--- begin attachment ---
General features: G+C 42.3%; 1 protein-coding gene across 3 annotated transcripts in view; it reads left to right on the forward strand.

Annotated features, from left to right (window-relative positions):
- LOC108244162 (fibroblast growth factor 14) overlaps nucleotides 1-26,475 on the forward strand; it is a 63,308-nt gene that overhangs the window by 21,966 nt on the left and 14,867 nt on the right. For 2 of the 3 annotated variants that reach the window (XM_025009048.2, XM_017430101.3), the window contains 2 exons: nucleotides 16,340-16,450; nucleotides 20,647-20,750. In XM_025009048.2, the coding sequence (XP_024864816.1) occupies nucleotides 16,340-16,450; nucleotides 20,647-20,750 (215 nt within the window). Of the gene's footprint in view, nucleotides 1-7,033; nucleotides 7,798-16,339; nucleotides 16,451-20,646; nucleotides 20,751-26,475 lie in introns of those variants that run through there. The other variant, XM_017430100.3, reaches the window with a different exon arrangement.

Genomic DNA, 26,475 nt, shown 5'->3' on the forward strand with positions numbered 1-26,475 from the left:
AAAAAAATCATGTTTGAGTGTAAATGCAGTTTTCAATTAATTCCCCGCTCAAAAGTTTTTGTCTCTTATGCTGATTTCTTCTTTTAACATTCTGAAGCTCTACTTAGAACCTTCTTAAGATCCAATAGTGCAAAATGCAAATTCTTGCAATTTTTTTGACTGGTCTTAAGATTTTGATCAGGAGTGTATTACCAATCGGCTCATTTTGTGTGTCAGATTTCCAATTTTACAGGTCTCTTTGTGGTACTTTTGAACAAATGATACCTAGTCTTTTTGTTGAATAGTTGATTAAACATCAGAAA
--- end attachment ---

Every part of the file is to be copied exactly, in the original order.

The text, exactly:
General features: G+C 42.3%; 1 protein-coding gene across 3 annotated transcripts in view; it reads left to right on the forward strand.

Annotated features, from left to right (window-relative positions):
- LOC108244162 (fibroblast growth factor 14) overlaps nucleotides 1-26,475 on the forward strand; it is a 63,308-nt gene that overhangs the window by 21,966 nt on the left and 14,867 nt on the right. For 2 of the 3 annotated variants that reach the window (XM_025009048.2, XM_017430101.3), the window contains 2 exons: nucleotides 16,340-16,450; nucleotides 20,647-20,750. In XM_025009048.2, the coding sequence (XP_024864816.1) occupies nucleotides 16,340-16,450; nucleotides 20,647-20,750 (215 nt within the window). Of the gene's footprint in view, nucleotides 1-7,033; nucleotides 7,798-16,339; nucleotides 16,451-20,646; nucleotides 20,751-26,475 lie in introns of those variants that run through there. The other variant, XM_017430100.3, reaches the window with a different exon arrangement.

Genomic DNA, 26,475 nt, shown 5'->3' on the forward strand with positions numbered 1-26,475 from the left:
AAAAAAATCATGTTTGAGTGTAAATGCAGTTTTCAATTAATTCCCCGCTCAAAAGTTTTTGTCTCTTATGCTGATTTCTTCTTTTAACATTCTGAAGCTCTACTTAGAACCTTCTTAAGATCCAATAGTGCAAAATGCAAATTCTTGCAATTTTTTTGACTGGTCTTAAGATTTTGATCAGGAGTGTATTACCAATCGGCTCATTTTGTGTGTCAGATTTCCAATTTTACAGGTCTCTTTGTGGTACTTTTGAACAAATGATACCTAGTCTTTTTGTTGAATAGTTGATTAAACATCAGAAA